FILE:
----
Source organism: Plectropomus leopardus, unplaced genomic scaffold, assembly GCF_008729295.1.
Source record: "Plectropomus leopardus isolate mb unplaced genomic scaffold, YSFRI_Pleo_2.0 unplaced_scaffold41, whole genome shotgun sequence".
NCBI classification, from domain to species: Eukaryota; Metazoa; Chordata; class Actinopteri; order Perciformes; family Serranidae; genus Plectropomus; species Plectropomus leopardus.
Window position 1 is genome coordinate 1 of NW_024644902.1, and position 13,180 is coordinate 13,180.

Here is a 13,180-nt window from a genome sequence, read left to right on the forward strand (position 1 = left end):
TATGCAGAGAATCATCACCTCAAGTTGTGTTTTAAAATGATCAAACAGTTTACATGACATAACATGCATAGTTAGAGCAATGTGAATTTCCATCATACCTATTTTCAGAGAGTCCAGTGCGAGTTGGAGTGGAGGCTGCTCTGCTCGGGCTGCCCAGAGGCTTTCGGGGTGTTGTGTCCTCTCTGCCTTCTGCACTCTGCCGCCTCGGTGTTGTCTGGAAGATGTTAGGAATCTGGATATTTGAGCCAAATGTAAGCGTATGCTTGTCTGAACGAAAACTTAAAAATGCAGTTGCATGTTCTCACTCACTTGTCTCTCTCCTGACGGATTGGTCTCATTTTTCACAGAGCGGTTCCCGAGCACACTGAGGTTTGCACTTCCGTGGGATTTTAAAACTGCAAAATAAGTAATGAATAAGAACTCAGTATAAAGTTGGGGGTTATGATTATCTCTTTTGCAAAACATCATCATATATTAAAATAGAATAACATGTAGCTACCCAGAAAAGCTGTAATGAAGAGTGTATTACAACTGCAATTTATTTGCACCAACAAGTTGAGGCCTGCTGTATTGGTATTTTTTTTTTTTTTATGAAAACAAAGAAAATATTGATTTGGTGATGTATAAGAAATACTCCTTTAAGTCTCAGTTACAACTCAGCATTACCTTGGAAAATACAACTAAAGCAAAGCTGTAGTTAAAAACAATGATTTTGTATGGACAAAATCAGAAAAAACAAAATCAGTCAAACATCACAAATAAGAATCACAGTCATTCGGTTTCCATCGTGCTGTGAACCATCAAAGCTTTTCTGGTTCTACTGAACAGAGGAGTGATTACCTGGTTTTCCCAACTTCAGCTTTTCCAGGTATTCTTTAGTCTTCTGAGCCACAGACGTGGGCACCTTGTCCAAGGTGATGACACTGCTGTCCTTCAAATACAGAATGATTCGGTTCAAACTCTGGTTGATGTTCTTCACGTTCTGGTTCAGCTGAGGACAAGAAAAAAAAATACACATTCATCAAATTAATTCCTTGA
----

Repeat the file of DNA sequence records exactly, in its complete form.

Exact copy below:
Source organism: Plectropomus leopardus, unplaced genomic scaffold, assembly GCF_008729295.1.
Source record: "Plectropomus leopardus isolate mb unplaced genomic scaffold, YSFRI_Pleo_2.0 unplaced_scaffold41, whole genome shotgun sequence".
NCBI classification, from domain to species: Eukaryota; Metazoa; Chordata; class Actinopteri; order Perciformes; family Serranidae; genus Plectropomus; species Plectropomus leopardus.
Window position 1 is genome coordinate 1 of NW_024644902.1, and position 13,180 is coordinate 13,180.

Here is a 13,180-nt window from a genome sequence, read left to right on the forward strand (position 1 = left end):
TATGCAGAGAATCATCACCTCAAGTTGTGTTTTAAAATGATCAAACAGTTTACATGACATAACATGCATAGTTAGAGCAATGTGAATTTCCATCATACCTATTTTCAGAGAGTCCAGTGCGAGTTGGAGTGGAGGCTGCTCTGCTCGGGCTGCCCAGAGGCTTTCGGGGTGTTGTGTCCTCTCTGCCTTCTGCACTCTGCCGCCTCGGTGTTGTCTGGAAGATGTTAGGAATCTGGATATTTGAGCCAAATGTAAGCGTATGCTTGTCTGAACGAAAACTTAAAAATGCAGTTGCATGTTCTCACTCACTTGTCTCTCTCCTGACGGATTGGTCTCATTTTTCACAGAGCGGTTCCCGAGCACACTGAGGTTTGCACTTCCGTGGGATTTTAAAACTGCAAAATAAGTAATGAATAAGAACTCAGTATAAAGTTGGGGGTTATGATTATCTCTTTTGCAAAACATCATCATATATTAAAATAGAATAACATGTAGCTACCCAGAAAAGCTGTAATGAAGAGTGTATTACAACTGCAATTTATTTGCACCAACAAGTTGAGGCCTGCTGTATTGGTATTTTTTTTTTTTTTATGAAAACAAAGAAAATATTGATTTGGTGATGTATAAGAAATACTCCTTTAAGTCTCAGTTACAACTCAGCATTACCTTGGAAAATACAACTAAAGCAAAGCTGTAGTTAAAAACAATGATTTTGTATGGACAAAATCAGAAAAAACAAAATCAGTCAAACATCACAAATAAGAATCACAGTCATTCGGTTTCCATCGTGCTGTGAACCATCAAAGCTTTTCTGGTTCTACTGAACAGAGGAGTGATTACCTGGTTTTCCCAACTTCAGCTTTTCCAGGTATTCTTTAGTCTTCTGAGCCACAGACGTGGGCACCTTGTCCAAGGTGATGACACTGCTGTCCTTCAAATACAGAATGATTCGGTTCAAACTCTGGTTGATGTTCTTCACGTTCTGGTTCAGCTGAGGACAAGAAAAAAAAATACACATTCATCAAATTAATTCCTTGA